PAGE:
The U.N. team investigating the February 14 assassination of former Lebanese Prime Minister Rafik al Hariri is calling for an independent international investigation into the circumstances of his death.
The report says Lebanon's investigation into Mr. Hariri's death was "seriously flawed," and did not reach a credible conclusion. The report also blames the Syrian military and intelligence for lack of security and law and order in Lebanon.
Mr. Hariri was killed along with more than a dozen people when a massive explosion ripped through his convoy. He had opposed Syria's continued military presence in Lebanon. Syrian troops came to Lebanon to quell a civil way in 1976 and Damascus has since dominated Lebanese politics.
The U.N. fact-finding team presented its report to Secretary-General Kofi Annan, who endorsed its recommendation for an independent, international investigation. British Ambassador to the United Nations Emyr Jones Parry says he expects the Security Council to support the recommendation.
"There is no question that the content and the recommendations of that report are deeply alarming," he said. "I expect the Council to give it the fullest consideration."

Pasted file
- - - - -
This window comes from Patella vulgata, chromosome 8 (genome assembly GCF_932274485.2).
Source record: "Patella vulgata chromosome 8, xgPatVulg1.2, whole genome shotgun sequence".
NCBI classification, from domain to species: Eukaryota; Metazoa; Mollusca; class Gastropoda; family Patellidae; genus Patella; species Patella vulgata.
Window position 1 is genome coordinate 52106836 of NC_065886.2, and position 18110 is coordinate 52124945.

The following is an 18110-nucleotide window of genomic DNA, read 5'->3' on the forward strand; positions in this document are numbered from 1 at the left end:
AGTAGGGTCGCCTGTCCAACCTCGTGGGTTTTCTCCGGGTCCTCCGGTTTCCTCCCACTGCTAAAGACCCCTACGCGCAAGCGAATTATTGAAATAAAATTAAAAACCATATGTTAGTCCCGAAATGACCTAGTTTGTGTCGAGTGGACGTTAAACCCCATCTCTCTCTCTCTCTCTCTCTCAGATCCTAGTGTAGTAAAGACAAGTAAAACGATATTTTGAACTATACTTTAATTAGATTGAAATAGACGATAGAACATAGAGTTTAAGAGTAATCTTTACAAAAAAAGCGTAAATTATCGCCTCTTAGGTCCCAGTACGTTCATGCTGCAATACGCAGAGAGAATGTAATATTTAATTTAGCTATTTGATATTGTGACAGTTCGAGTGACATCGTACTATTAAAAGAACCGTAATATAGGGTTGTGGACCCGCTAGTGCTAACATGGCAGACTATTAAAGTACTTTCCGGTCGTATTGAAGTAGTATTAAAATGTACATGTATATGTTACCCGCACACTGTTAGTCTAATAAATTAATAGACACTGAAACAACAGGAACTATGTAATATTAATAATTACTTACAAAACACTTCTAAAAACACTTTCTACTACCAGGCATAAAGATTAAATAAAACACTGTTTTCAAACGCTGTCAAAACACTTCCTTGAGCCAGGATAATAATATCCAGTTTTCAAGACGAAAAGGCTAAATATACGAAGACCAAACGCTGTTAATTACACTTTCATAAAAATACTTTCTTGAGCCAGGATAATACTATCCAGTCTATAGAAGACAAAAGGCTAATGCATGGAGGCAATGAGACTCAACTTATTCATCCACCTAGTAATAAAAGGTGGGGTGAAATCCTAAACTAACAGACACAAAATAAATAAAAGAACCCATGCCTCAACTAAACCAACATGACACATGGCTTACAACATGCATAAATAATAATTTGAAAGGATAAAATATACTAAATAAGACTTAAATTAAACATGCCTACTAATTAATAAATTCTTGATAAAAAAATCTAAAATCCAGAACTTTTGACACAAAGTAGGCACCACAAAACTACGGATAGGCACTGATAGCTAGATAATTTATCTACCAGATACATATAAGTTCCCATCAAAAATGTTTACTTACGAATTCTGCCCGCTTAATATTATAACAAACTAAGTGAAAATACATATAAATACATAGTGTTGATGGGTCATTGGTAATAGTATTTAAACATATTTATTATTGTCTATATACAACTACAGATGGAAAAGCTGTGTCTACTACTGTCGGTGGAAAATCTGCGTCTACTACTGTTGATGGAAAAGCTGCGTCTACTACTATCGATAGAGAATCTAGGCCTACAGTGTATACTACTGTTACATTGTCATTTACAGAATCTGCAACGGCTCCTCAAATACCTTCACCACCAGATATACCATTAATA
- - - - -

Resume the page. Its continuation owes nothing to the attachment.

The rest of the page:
Syria's ambassador to the United Nations, Fayssal Mehdad, rejects the reports conclusions, saying the U.N. team met only with opposition leaders. He says the Security Council must bear some responsibility for polarizing the Lebanese people by adopting resolution 1559 in September, calling for the withdrawal of all foreign troops from Lebanon.
"I think what caused the division in Lebanon is the resolution 1559 that was adopted by a small majority," he said. "This shows how the Council should act when it comes to resolutions, not to encourage divsions in countries but to think wisely and to see how better we, the international community, can solve problems."
Irish deputy police commissioner Peter Fitzgerald led the fact finding team, which includes Egyptian and Moroccan nationals. Three Swiss bomb experts joined the team following the discovery that vehicles from Mr. Hariri's convoy were removed from the scene within hours of the explosion before an independent investigation could take place.
Evidence now indicates that Mr. Hariri's convoy was devastated by explosives buried beneath the road and detonated from a nearby building rather than by a car bomb as was originally suspected. A photograph printed in a Lebanese newspaper and now in the hands of U.N. investigators shows a drain cover at the exact spot in the road where the convoy blew up. The photograph was taken less than two days before the explosion.